I've discussed the value of the squat before. But it's frustrating to see so many guys in the gym doing nothing but 17 variations of bicep curls and then a set or two of "bench," so please indulge me as I rant a little more about the value of the squat, and lower-body training in general.
For some reason, the American male thinks of strength as an upper-body phenomenon. If a guy wants to get an idea of how strong another guy is, he asks how much he can bench press. Or, if he's not the "interact directly with others" type, he just sizes up the guy's biceps.
But WHY? If your idea of strength can be entirely contained between the elbows and the rib cage, then you're leaving out a significant portion of the human body.
In the real world, if your legs can't support it, you can't lift it. You may be able to bench press 300 pounds, but if you've never squatted or deadlifted, you'll be exactly as useful as your 95 pound niece when it comes to moving a couch or pushing a stalled car.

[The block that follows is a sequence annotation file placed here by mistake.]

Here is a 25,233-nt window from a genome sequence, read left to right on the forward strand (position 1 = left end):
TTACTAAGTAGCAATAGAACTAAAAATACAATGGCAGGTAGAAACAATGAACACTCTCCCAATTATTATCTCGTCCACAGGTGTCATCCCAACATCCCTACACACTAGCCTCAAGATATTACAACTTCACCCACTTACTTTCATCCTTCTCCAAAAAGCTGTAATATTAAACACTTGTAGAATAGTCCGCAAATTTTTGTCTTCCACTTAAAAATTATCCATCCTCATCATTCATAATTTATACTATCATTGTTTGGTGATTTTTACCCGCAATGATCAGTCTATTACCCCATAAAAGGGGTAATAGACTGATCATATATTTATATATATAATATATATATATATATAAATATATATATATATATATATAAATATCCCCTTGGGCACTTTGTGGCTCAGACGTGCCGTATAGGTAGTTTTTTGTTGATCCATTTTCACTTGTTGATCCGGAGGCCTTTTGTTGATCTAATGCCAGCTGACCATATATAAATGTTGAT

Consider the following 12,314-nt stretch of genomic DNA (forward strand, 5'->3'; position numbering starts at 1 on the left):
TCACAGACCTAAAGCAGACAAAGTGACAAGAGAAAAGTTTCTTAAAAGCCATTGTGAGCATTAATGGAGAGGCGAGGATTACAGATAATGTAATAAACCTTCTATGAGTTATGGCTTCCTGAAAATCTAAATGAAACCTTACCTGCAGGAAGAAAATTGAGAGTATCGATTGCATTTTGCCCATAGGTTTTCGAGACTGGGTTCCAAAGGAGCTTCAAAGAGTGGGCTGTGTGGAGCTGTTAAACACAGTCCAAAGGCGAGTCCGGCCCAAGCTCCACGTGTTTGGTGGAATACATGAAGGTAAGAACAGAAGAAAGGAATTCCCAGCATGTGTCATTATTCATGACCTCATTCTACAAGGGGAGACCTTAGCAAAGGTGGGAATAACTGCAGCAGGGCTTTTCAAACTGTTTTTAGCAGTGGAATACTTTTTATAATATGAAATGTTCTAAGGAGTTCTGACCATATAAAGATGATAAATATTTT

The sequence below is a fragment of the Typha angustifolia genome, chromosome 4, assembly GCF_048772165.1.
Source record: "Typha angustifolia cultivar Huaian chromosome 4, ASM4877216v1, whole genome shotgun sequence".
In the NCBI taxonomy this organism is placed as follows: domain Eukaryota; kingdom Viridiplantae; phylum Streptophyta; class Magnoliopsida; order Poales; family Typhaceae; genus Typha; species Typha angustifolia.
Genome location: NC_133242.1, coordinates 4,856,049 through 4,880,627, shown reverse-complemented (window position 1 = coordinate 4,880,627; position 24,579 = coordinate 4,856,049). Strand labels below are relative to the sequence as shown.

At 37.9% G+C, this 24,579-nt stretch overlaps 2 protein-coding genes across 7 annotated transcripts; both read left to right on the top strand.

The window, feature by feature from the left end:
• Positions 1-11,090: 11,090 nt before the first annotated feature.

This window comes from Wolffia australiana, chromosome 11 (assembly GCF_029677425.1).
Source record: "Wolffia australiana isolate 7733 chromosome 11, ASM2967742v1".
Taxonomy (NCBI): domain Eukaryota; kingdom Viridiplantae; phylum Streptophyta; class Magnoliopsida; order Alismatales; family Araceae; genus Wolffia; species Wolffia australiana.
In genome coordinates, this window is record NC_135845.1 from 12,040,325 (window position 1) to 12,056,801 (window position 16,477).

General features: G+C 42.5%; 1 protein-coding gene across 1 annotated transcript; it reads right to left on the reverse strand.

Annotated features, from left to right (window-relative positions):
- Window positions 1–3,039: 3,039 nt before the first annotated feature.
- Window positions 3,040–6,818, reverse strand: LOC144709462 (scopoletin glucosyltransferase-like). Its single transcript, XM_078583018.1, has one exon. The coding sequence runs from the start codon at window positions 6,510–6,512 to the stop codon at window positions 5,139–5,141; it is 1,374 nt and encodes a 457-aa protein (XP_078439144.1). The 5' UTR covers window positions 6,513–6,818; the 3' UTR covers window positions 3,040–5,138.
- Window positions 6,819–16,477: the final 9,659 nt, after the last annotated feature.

And please don't try to tell me that you don't need to squat because you run, and running is all the work your legs need. That's just silly. Is 500 dumbbell bench presses with 5 pounds in each hand the same as a heavy set of 5 with 200 pounds? No. Lifting heavy weights builds strength, endless repetition of a motion that is easy when done once does not.
For those of you who don't train for strength, but just want to "look muscular," all I can do is slap you upside the head and tell you to go read up on exercise: if you want to look like an athlete, you have to train like an athlete. And that includes squats, Sonny Jim.
So, please, if you're lifting weights to get stronger, SQUAT. Or deadlift. Heck, do dumbbell lunges if you can't stand the thought of putting a bar on your back. But strengthen your legs with heavy weights, or all you're doing is trying to build a brick house on a foundation made of toothpicks.